If Eagles truly are taking whatever they can get for Asante Samuel, the Redskins should be all over him

According to Pro Football Talk, the Eagles are willing to take whatever they can get for Asante Samuel.

I’m not sure I quite buy that (at least that they’re so motivated to do so sooner than later) but here’s what I wrote about Asante Samuel a few weeks ago (this was the post that Samuel tweeted to everyone and their mother on Easter):

According to Football Outsiders, Samuel was only thrown at 36 times the entire 2010 season.  He had a “success rate” of 78%, which was by far and away the best in the NFL.  For quick reference, FO defines “success rate” as “the percentage of passes that don’t manage to get at least 45 percent of needed yards on first down, 60 percent of needed yards on second down, or 100 percent of needed yards on third down.”  That was the best in the NFL.  Second best?  A name you might know… Darrelle Revis, at 70%.

As far as yards per pass attempt, Samuel gave up a paltry 3.2 yards per pass, which again, was the best in the NFL.  Second best? Another name you probably recognize… Antoine Winfield, with 4.2 yards per attempt.  To put 3.2 yards per attempt in perspective.  Aaron Rodgers averaged a ridiculous 9.25 yards per attempt this past year.  That was the best in the league.  The bottom 4 QB’s in the NFL were Curtis Painter (6.34), Sam Bradford (6.06), Colt McCoy (5.90), and Blaine Gabbert (5.36).

But the most amazing part of Samuel’s 2010 season was that despite only being thrown at 36 times, he somehow intercepted 7 passes.  That’s incredible.

Football Outsiders has yet to put out their 2011 CB charting stats, but they did give a sneak peek through Week 13 of the 2011 season.  Despite a new defensive scheme that didn’t quite cater to Samuel’s skill set, the numbers were more of the same.  He was 5th in “success rate” at 67%, and his yards per pass attempt were again extremely low at 4.5 yards per attempt (3rd in the NFL).  Those stats don’t include Samuel’s final two games of the season against the Jets and Dolphins, games in which the opposing QB’s and WR’s had miserable Sunday afternoons.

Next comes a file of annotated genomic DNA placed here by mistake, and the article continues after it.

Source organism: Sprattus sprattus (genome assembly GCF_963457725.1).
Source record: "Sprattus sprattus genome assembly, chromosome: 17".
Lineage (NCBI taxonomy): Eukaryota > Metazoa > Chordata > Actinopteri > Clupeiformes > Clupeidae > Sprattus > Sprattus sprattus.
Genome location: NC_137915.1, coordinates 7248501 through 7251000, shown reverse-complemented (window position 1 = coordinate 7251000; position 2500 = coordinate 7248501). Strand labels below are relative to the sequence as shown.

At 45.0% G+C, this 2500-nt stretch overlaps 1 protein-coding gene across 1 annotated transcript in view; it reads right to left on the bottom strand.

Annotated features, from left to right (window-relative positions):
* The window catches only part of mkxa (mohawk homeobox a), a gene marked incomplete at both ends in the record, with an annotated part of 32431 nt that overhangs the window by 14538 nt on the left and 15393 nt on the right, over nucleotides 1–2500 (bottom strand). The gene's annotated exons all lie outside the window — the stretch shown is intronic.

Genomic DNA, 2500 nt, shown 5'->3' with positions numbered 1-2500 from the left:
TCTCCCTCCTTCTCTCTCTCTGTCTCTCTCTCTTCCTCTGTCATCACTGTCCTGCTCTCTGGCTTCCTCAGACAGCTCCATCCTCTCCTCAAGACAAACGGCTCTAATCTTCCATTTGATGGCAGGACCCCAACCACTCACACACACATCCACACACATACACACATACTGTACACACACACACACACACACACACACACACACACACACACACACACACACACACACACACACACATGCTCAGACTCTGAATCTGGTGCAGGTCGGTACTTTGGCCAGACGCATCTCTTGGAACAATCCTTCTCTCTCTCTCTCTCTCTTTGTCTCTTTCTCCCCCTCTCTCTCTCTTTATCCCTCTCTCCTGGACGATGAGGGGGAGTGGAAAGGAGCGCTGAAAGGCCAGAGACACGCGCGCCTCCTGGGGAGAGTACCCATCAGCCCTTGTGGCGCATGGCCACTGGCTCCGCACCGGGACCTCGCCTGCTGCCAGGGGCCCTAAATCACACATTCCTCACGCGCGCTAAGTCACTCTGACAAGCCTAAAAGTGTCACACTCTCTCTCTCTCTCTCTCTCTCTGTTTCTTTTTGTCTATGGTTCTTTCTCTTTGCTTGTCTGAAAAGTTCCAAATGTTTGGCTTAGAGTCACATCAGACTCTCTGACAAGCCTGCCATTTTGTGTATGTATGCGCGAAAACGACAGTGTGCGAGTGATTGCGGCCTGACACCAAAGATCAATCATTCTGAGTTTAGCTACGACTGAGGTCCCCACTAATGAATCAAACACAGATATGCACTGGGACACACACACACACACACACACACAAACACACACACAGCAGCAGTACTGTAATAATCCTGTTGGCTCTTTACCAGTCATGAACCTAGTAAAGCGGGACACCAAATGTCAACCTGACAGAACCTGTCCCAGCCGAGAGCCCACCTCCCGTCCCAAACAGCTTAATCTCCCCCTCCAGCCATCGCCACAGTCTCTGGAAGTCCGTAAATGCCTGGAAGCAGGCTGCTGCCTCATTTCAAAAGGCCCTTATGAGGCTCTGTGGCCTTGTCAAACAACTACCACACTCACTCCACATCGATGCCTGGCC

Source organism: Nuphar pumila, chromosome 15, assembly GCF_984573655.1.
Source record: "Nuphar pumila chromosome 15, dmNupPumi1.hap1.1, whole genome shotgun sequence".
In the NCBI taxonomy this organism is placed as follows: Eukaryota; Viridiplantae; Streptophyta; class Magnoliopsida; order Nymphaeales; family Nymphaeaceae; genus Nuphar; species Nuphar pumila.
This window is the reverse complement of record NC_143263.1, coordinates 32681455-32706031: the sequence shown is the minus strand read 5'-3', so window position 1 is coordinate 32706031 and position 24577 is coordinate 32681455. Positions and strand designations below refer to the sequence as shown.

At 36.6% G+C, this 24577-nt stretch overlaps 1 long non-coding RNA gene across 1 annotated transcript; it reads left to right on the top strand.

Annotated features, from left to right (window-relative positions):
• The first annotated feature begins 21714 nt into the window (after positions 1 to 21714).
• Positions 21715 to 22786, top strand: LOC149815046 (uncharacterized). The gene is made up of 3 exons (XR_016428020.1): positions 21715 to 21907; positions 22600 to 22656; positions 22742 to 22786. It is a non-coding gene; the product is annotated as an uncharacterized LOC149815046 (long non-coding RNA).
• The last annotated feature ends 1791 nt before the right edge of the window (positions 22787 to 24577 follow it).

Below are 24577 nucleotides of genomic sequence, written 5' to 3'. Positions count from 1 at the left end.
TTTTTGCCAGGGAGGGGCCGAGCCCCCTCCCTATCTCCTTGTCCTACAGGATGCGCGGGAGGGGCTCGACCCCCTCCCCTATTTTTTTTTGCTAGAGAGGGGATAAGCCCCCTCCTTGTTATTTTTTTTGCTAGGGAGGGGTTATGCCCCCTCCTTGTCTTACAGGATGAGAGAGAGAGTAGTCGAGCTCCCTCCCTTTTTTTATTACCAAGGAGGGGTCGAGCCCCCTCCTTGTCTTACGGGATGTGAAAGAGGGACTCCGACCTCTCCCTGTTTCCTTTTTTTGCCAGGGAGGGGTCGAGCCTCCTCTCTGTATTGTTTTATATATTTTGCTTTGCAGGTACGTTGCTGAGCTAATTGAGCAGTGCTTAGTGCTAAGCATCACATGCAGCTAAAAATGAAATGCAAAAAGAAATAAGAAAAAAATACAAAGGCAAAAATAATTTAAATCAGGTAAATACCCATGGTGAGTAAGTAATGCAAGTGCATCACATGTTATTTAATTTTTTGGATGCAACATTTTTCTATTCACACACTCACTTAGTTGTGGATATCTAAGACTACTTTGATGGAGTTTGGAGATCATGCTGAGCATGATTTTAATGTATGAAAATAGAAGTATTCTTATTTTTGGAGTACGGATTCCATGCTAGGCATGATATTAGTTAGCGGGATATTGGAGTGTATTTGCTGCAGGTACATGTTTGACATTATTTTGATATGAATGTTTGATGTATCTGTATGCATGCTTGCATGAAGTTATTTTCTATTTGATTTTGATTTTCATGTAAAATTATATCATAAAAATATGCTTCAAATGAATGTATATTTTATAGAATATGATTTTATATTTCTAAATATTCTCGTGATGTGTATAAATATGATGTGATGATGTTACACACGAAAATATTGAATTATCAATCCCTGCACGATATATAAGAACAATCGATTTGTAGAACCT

And here’s what I wrote in a similar post about DeAngelo Hall a couple weeks ago, using those same Football Outsiders metrics:

In 2010, DeAngelo Hall had the 2nd worst “success rate” in the NFL at 39%.  He also gave up the 3rd most yards per target in the NFL (10.5), and the 3rd worst yards after catch (5.8).

2011 was actually worse.  Through 12 games on the 2011 season (Football Outsides hasn’t yet published their full-season findings), Hall was 3rd worst in the NFL in success rate (36%) and 2nd worst in yards per target (11.1 yards).  Missing in action were the big plays, as he managed just 3 INT’s (his lowest total since his rookie season in 2004) and 1 FF.

The hangup for Samuel is that you’d be taking on a player that’s 31 years old who is going to make almost $10 million in 2012.  However, DeAngelo Hall is going to cost $6.5 million against the cap in 2012, $8 million in 2013, and $9.5 million in 2014.  The Skins can get out of the contract with very little penalty whenever they’d like.

According to Aaron Wilson of FOX Sports, the Skins have a little under $5 million of cap space.  The difference of money from DeAngelo Hall to Asante Samuel would fit, and the Skins would be getting a massive upgrade in a secondary that looks like it could be a disaster in 2012.  Is that upgrade worth a 5th or 6th round pick, or perhaps even slightly more if the Eagles are looking for a premium by trading him within the division?  In my opinion, there’s no question.

h/t to my boy @UKRedskin1.

13 Comments

  1. You are actually a excellent webmaster. The website loading speed is amazing. It sort of feels that you are doing any unique trick. In addition, The contents are masterwork. you have performed a wonderful activity on this matter!

  2. Candela says:

    could you tell me when you’re going to update your posts?http://www.listadeemail.org

  3. WeNeedLinemen says:

    I think disaster is a bit strong. It’s not a good secondary but it wasn’t a disasterous one last year. There is certainly a huge amount of room for improvement, and replacing Hall with Samuel would be provide a significant upgrade but there are several reasons why I cannot see this happening.

    First, I really cannot see the Eagles doing the ‘Skins this much of a favour. Second, I can’t help but think there must be something that Hall had put into his contract when he renegotiated that is protecting him now. At the time the renegotiation was announced, it seemed like a great move for the team and one that ensured that Hall would get cut this year. It looked like an incredibly dumb move on Hall’s part. Sure, he got his guaranteed money up front, but it also exposed the tail-end of the contract.